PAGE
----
30th January 2017
Most global equity markets nudged higher over the week led by gains in US equites, with the three main indices (see table) reaching all-time highs.
US economic growth slowed to an annualised pace of 1.9% in Q4 (matching the US Federal Reserve Bank’s (Fed) growth target), while the UK economy continued to show resilience by maintaining its strong performance since the Brexit vote last June by expanding faster than expected at 0.6% in Q4. This means that the UK economy expanded by 2% during the year.
However, the UK’s growth was predominately driven by services and consumer spending, which may prove to be unsustainable if household purchasing power gets squeezed by this year’s expected pickup in inflation (sterling has dropped over 15% against the US$ and 10% against the euro since the referendum which pushes up the cost of imports).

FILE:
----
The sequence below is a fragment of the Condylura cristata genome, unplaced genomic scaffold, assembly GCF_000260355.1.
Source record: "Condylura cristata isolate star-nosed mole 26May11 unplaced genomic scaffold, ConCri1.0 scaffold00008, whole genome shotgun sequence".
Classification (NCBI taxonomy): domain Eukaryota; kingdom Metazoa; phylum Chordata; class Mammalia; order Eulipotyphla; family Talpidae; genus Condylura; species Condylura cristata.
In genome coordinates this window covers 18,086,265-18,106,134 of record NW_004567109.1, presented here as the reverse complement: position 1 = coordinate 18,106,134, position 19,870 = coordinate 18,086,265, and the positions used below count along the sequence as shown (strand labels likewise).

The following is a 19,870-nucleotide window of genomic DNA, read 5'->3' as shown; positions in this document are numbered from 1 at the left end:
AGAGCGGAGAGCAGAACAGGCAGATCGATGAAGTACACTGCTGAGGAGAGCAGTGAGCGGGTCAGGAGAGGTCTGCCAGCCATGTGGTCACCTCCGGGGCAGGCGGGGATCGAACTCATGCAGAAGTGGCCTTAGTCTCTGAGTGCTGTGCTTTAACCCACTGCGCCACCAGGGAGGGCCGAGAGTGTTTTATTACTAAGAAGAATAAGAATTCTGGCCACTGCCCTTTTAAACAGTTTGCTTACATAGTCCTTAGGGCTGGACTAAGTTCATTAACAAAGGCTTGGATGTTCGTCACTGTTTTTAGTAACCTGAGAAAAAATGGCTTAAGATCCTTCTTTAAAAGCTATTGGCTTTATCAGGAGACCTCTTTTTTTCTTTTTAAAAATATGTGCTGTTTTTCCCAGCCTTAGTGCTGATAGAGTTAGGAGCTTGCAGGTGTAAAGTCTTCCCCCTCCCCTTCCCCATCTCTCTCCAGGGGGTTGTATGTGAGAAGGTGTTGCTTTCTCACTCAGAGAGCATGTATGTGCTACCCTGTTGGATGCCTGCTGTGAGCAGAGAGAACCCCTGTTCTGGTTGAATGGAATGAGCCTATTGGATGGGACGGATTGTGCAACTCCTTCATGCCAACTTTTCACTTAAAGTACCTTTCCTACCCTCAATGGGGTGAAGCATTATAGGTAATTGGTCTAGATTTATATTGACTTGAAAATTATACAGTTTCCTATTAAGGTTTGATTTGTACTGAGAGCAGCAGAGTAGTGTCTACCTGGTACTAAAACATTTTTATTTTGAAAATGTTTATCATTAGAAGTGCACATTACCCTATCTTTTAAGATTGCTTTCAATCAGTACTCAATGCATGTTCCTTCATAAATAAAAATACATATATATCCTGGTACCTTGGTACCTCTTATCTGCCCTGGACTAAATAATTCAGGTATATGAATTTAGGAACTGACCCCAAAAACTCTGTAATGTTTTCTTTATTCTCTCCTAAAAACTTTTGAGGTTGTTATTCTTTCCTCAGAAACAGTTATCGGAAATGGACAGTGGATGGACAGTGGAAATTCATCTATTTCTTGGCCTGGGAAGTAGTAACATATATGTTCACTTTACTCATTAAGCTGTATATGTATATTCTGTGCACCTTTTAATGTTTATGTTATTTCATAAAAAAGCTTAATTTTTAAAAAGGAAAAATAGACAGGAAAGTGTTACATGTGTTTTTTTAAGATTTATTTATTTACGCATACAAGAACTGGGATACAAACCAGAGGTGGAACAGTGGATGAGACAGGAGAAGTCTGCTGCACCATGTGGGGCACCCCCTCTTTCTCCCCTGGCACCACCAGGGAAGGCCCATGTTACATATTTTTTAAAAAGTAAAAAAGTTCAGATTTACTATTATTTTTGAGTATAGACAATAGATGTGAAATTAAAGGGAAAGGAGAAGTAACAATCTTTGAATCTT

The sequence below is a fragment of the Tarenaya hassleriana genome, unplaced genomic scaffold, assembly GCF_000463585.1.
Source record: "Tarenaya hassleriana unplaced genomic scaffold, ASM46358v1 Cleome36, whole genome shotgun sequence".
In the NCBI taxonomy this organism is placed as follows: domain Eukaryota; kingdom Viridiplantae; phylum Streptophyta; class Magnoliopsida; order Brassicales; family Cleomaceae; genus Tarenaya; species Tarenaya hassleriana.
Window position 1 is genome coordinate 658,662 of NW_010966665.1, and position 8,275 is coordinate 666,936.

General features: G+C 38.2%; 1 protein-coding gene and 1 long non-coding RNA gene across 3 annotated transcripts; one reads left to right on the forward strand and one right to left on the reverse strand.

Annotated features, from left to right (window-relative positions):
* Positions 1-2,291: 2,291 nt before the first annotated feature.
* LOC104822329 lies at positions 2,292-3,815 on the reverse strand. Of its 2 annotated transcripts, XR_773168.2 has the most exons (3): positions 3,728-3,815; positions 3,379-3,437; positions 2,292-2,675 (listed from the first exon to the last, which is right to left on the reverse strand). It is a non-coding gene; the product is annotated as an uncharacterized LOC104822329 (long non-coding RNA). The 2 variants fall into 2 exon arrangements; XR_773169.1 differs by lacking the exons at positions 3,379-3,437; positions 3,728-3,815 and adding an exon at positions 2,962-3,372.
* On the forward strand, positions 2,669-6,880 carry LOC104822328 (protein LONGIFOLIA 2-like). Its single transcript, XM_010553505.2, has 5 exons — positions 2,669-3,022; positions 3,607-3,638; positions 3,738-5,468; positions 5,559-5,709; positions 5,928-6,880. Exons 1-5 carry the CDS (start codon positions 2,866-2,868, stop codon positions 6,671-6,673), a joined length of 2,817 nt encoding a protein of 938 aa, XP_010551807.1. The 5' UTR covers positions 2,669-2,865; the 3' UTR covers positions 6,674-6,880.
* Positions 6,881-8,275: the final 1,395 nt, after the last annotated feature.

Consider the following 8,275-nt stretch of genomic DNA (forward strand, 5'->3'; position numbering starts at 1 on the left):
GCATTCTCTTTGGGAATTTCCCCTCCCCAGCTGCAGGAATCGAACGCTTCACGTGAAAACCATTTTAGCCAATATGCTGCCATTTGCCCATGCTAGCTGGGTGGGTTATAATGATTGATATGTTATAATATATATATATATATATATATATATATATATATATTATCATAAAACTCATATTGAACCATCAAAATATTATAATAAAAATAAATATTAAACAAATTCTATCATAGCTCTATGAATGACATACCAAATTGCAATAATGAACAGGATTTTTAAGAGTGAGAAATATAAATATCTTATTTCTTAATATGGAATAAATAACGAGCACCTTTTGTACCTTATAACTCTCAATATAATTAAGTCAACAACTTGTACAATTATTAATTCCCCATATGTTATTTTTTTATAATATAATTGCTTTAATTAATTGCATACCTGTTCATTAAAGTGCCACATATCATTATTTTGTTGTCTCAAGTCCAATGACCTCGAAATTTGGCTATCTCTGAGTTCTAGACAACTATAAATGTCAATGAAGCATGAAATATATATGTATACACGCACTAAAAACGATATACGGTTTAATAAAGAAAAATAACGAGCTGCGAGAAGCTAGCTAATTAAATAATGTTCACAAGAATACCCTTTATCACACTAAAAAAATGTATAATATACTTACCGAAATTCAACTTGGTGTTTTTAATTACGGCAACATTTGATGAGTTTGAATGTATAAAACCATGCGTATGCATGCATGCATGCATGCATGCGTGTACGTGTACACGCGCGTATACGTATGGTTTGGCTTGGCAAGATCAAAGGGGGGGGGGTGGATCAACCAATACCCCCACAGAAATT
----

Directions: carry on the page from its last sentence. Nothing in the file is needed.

In fact, over the week a number of companies including Whitbread (owner of Premier Inn, Costa Coffee and a number of restaurant chains including Beefeater and Brewers Fayre), BT Group and EasyJet all warned of Brexit-linked problems and the potential impact of accelerating inflation on consumers this year.
Looking ahead, we have a number of central bank announcements on monetary policy: The Bank of Japan; the Bank of England (interest-rates are likely to remain unchanged at 0.25%); and the US Fed (after increasing rates in December, the Fed is likely to leave rates unchanged, especially given recent comments by Janet Yellen, the Fed chair). The Bank of England will also publish its quarterly Inflation Report (which sets out its economic analysis and inflation projections).
Ian Copelin, Investment Management Expert*
*Ian Copelin is an Investment Director at Wealth at Work Limited which is a member of the Wealth at Work group of companies
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